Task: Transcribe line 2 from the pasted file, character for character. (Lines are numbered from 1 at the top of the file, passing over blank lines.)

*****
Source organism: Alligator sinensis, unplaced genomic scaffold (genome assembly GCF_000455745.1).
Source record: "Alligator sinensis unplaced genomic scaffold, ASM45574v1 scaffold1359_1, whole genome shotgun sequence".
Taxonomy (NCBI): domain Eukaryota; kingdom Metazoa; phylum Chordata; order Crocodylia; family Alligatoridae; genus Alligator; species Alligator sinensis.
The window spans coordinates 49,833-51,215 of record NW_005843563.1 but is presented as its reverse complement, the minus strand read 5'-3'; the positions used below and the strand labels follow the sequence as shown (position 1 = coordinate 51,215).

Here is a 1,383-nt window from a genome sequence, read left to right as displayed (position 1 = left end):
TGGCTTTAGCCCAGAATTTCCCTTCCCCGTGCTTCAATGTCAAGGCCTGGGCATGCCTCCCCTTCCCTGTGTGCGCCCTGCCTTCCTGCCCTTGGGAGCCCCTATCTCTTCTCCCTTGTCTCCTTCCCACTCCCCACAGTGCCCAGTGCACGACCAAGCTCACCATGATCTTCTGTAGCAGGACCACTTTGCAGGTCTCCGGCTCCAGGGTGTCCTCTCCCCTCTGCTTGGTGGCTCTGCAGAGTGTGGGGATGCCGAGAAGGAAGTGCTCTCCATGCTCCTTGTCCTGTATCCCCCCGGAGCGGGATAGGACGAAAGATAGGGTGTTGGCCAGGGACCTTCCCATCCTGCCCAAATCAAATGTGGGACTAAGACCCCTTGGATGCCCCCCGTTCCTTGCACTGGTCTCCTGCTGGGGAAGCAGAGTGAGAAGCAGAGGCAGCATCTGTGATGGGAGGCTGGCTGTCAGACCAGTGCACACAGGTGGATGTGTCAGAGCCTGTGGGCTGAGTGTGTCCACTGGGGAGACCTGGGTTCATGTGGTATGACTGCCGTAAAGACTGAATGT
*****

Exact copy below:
Source record: "Alligator sinensis unplaced genomic scaffold, ASM45574v1 scaffold1359_1, whole genome shotgun sequence".